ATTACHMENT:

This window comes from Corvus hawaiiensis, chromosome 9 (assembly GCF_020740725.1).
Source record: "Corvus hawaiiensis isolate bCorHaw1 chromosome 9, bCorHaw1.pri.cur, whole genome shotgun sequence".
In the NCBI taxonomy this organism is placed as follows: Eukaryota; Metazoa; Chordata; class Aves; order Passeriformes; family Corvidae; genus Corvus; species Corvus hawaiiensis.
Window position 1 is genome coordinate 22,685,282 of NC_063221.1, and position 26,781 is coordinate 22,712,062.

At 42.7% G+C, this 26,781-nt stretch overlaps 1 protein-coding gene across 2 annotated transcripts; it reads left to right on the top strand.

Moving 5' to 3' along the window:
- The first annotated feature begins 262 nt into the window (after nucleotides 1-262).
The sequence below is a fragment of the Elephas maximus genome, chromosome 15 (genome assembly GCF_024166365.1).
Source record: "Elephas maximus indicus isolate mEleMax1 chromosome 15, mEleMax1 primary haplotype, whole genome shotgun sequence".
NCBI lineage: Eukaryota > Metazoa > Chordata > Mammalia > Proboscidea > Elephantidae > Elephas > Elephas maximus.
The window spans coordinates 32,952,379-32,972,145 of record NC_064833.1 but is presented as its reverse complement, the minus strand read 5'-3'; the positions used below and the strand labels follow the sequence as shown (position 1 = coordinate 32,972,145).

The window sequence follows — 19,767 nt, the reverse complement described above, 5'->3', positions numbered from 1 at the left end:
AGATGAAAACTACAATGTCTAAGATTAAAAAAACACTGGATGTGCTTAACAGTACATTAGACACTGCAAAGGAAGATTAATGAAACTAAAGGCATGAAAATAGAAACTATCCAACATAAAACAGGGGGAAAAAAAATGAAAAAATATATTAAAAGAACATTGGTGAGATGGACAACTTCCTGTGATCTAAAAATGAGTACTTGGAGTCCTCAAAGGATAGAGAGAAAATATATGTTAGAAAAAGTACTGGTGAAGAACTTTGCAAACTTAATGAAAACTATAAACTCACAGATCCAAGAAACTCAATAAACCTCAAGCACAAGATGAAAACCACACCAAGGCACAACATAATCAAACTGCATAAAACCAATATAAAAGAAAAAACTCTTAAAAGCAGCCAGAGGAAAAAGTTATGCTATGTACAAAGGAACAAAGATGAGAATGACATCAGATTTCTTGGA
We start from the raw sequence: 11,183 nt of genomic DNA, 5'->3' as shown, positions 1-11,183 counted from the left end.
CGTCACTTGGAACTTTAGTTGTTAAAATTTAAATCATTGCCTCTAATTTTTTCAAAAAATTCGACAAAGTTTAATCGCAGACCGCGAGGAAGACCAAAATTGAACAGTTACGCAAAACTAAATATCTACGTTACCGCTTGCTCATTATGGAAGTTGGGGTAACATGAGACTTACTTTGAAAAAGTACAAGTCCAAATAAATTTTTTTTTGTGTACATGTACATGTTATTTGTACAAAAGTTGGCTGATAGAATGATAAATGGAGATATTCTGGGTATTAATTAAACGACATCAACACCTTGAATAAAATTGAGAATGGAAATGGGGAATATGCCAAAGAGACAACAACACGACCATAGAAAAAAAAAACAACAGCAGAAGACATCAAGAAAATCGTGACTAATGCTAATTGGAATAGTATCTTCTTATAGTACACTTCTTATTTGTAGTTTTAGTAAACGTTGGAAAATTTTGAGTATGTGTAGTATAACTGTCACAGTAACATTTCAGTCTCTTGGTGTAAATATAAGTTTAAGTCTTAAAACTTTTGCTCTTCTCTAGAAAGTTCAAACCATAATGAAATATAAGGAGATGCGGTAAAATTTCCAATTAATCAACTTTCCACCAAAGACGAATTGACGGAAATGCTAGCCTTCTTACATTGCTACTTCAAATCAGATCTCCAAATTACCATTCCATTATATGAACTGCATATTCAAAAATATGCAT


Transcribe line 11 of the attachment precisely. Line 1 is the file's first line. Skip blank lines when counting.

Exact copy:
The window spans coordinates 32,952,379-32,972,145 of record NC_064833.1 but is presented as its reverse complement, the minus strand read 5'-3'; the positions used below and the strand labels follow the sequence as shown (position 1 = coordinate 32,972,145).